Since returning home I found out that Visual Verse has published my flash fiction this month entitled The Rules of the Game. You can read it here.

Here are some images of Leeds itself and a few at the venue.

Victorian covered market

This boat is now a pub!


My room

The view from my room

Devonshire Hall, Leeds University.
 Main venue where all workshops were held and where we ate.

Friday, 5 July 2019

Mslexicon - Writing Conference

Student accommodation?
No, the hermitage at Soho House,
Handsworth, Birmingham.
I wouldn't mind writing in there!
Next weekend I'm off to Mslexicon, the first ever writer's conference to be held by the magazine Mslexia. The venue is Leeds University and delegates will stay in student accommodation at Devonshire Hall. I've never been to Leeds but I have a penfriend there (yes, I'm one of those weird ones who has been penpalling since I was fourteen!). Despite social media I still write actual letters to people around the world and have friends in Japan, Australia and Europe. Anyway, he messaged me (ok social media still has its uses!) and offered to meet my train and show me a bit of Leeds.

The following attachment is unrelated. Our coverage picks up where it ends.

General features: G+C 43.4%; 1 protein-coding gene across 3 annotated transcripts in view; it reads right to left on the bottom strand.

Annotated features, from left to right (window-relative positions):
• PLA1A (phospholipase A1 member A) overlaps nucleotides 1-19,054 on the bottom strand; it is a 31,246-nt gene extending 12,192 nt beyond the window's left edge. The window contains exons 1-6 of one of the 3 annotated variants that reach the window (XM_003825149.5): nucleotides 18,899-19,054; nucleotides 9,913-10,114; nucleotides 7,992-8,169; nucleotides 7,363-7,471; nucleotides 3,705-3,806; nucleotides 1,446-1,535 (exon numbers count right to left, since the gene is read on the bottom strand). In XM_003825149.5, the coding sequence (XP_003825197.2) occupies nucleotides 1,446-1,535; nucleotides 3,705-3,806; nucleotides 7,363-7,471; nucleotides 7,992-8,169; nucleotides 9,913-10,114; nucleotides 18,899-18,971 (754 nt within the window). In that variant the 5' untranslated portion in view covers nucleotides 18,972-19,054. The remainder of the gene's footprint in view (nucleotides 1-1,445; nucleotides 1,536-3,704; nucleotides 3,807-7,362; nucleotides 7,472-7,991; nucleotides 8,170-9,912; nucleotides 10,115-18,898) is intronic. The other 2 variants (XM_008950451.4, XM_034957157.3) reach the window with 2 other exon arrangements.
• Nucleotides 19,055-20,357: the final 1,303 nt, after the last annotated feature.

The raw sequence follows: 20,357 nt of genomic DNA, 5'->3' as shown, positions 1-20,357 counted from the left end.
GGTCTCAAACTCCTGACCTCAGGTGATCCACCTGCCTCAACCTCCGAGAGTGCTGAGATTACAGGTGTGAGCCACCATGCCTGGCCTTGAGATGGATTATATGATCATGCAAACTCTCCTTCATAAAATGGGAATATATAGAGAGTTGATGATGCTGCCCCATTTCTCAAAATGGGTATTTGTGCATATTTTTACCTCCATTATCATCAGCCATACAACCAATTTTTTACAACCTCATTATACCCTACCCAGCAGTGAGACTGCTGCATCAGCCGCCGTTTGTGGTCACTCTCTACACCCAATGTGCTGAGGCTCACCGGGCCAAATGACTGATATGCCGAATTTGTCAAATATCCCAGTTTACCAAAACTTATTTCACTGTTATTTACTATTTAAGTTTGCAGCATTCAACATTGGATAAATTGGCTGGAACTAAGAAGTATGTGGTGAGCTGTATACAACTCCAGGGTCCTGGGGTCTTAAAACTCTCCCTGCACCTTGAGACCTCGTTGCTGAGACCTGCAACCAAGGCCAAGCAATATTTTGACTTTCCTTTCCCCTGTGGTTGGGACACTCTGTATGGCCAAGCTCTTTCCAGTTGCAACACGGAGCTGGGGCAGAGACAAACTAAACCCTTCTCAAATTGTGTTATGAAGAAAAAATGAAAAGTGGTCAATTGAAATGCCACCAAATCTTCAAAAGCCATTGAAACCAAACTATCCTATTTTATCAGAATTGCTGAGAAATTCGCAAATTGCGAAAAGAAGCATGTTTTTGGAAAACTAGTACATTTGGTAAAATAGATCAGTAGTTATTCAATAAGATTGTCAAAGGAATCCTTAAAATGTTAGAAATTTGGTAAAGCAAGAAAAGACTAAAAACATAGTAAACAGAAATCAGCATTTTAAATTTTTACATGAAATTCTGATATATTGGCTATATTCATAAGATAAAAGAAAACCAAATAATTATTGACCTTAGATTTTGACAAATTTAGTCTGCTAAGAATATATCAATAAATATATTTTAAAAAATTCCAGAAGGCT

To get a cheap train ticket I booked to arrive around two hours before I can register at the Uni, so as long as I am not too loaded down with stuff (I tend to travel light and am hoping to get everything into a rucksack) I might see a bit of the city before we head off to the Uni.

I've decided not to take my laptop because it is old and heavy and I need to upgrade it by the end of the year. Now is not the time to tackle Windows 10 and a whole new layout, besides it's been an expensive year so I need to spread the finances! I do have a Tablet and if I can get that running again (it kept re-loading time and time again last time I used it) I'll take that. Mind you it probably have millions of updates to do, so I'd better see if I can get it working soon. Otherwise I have my phone and pen and paper!

I've now run off my e-ticket with the list of my workshops and the two 1-1's. If anyone reading this is going to the event do leave a comment. Unless I can get my Tablet running I shall leave the blogging until I return. Happy writing everyone!

Tuesday, 25 June 2019

A quick book round up and writing update

I've read a contrasting set of books lately and evoked a contrasting set of responses!